During our Pearl Harbor years together, I detected a palpable transition in the nature and quality of our relationship. At first, we picked up where we’d left off at Bethesda. Betsy was the senior officer and the singular expert. I was the apprentice tuned to receiving mode for the wisdom she’d accrued. Yet, as the months rolled by, I found our conversations becoming more collegial. Rather than merely offer advice and direction, Betsy more often asked Socratic questions which instigated wonderful clinical and theoretical discussions. At some point, I realized that she was deliberately interacting with me as a colleague, not merely a supervisee. She shared clinical quandaries from her own work and seemed to genuinely appreciate my perspective. She asked me questions about my areas of relative expertise and even invited me to co-teach a workshop with her. When I successfully passed the licensing exam, Betsy celebrated my achievement. At times, I marveled at how our relationship had clearly transitioned from something formal and hierarchical to something far more mutual.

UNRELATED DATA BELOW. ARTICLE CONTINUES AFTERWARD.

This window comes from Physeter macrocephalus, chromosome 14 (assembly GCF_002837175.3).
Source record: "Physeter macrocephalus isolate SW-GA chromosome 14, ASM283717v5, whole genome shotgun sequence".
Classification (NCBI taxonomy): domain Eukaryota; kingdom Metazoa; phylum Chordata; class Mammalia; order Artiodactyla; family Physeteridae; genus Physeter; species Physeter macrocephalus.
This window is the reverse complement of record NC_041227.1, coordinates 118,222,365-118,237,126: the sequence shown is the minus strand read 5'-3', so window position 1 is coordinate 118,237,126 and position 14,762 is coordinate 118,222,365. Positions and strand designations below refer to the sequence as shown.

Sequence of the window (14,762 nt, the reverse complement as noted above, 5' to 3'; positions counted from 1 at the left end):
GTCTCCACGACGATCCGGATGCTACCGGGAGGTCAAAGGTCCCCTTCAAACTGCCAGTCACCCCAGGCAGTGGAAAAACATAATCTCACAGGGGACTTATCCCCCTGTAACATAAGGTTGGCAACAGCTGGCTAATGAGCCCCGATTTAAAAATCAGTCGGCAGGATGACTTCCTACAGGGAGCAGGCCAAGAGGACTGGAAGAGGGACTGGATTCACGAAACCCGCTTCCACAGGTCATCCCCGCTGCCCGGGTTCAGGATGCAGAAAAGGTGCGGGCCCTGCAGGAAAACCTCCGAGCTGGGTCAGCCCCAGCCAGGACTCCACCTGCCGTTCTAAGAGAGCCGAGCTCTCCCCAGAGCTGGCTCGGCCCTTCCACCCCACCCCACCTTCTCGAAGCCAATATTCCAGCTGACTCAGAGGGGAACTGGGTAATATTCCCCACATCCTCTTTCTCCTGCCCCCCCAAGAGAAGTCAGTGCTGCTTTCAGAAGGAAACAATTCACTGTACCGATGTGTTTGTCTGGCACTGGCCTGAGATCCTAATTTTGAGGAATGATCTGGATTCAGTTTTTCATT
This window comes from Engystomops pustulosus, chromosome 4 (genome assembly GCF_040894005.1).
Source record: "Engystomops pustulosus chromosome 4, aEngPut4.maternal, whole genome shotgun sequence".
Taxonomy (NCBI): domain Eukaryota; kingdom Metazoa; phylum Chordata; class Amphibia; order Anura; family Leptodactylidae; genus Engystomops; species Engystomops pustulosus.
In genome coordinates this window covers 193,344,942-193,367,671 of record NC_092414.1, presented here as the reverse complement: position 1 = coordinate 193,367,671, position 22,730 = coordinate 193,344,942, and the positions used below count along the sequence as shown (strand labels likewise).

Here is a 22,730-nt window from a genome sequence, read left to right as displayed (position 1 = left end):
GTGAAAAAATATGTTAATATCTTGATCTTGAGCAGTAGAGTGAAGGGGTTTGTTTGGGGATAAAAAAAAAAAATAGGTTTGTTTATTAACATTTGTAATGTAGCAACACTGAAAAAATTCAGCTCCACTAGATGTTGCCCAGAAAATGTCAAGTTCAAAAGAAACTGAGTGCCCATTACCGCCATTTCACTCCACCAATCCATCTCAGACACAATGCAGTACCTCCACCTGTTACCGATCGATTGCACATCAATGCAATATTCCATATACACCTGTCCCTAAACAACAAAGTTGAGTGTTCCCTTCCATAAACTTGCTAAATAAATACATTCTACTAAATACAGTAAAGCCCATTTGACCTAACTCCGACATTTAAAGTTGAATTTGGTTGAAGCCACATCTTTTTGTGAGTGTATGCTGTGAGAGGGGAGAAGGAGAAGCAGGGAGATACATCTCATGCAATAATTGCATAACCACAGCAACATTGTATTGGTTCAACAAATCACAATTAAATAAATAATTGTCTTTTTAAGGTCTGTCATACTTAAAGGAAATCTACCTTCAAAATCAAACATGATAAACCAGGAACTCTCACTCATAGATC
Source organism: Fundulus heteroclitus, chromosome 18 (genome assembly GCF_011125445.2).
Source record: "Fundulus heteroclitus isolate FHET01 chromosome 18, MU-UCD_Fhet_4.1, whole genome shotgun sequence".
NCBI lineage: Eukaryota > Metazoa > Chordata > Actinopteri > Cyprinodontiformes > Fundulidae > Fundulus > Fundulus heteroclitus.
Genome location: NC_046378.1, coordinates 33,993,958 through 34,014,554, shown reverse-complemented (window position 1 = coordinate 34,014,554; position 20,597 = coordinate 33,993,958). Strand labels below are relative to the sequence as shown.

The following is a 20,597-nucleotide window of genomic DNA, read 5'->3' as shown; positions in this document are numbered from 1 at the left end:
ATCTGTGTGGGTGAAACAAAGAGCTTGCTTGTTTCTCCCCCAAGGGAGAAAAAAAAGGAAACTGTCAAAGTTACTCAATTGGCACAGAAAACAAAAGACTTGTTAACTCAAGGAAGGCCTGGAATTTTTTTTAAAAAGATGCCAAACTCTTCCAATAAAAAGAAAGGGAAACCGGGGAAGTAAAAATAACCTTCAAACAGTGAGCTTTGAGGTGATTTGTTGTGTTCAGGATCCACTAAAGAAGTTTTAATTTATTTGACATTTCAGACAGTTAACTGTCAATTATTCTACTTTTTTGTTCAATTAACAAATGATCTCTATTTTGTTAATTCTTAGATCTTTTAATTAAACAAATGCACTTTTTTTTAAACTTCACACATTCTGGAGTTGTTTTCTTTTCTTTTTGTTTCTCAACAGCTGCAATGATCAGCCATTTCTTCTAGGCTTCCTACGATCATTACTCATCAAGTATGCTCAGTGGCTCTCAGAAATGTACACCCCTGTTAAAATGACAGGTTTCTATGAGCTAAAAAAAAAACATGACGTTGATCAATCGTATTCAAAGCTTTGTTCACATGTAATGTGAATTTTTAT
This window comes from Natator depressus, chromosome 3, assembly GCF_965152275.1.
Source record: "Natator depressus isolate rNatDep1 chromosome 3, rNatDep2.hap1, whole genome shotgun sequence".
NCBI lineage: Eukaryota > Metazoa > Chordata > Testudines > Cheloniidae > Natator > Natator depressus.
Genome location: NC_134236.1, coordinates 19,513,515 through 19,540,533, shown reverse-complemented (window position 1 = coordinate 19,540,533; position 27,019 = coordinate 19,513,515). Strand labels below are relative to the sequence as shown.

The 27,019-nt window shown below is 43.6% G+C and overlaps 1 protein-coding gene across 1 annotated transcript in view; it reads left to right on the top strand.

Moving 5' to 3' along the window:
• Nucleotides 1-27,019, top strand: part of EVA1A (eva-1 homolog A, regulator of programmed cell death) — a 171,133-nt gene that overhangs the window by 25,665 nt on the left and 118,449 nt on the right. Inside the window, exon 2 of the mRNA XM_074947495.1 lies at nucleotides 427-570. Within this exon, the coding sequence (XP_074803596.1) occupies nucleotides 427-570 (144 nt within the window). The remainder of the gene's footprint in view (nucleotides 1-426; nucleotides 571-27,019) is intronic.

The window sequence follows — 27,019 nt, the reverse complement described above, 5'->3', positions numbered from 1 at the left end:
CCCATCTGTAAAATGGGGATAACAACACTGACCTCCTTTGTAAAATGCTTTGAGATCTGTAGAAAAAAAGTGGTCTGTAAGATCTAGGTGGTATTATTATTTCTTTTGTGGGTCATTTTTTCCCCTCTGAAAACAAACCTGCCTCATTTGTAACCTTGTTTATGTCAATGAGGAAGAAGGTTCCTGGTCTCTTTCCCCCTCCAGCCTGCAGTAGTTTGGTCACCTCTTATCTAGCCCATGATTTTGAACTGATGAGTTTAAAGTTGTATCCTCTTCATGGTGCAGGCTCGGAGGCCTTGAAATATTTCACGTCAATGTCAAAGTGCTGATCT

At times, I marveled at how our relationship had clearly transitioned from something formal and hierarchical to something far more mutual.
Among the many gifts I have received from Betsy, perhaps the most important was delivered during my novice years at Pearl Harbor. It was during those years of full time clinical work that I began toying with the idea of an academic career. Seeing patients for eight hours every day just didn’t call to me. I realized I was happiest when I had time to read, write a journal article, and even teach an adjunct class or two at a local college. Because she’d earned my trust and because she listened without judgment, I shared my academic inclinations with Betsy. Instead of telling me I should try harder to enjoy clinical work or poke holes in my scholarly aspirations, Betsy listened, nodded, and immediately began thinking out loud with me about how to make the transition to an academic job. In social psychology, the Michelangelo phenomenon describes the tendency for partners in strong reciprocal relationships to draw out one another’s ideal selves and career/life dreams. In a real way, Betsy became my sculptor, freeing me from the burdens and inhibitions that kept me from pursuing my ideal career path. She took me seriously, expressed belief in my ability to succeed, cheered me on, and wrote a letter of recommendation that helped me secure my first teaching job at a civilian university.